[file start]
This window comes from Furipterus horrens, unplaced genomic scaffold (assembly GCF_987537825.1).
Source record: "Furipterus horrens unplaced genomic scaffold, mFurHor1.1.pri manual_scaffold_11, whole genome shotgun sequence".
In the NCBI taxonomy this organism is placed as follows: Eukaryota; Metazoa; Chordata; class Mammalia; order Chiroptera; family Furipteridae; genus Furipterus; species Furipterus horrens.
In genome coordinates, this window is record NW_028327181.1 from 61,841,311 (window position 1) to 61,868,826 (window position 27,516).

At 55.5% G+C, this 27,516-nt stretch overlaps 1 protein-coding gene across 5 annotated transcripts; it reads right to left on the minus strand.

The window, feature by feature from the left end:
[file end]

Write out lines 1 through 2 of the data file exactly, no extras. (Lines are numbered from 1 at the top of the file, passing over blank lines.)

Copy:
This window comes from Furipterus horrens, unplaced genomic scaffold (assembly GCF_987537825.1).
Source record: "Furipterus horrens unplaced genomic scaffold, mFurHor1.1.pri manual_scaffold_11, whole genome shotgun sequence".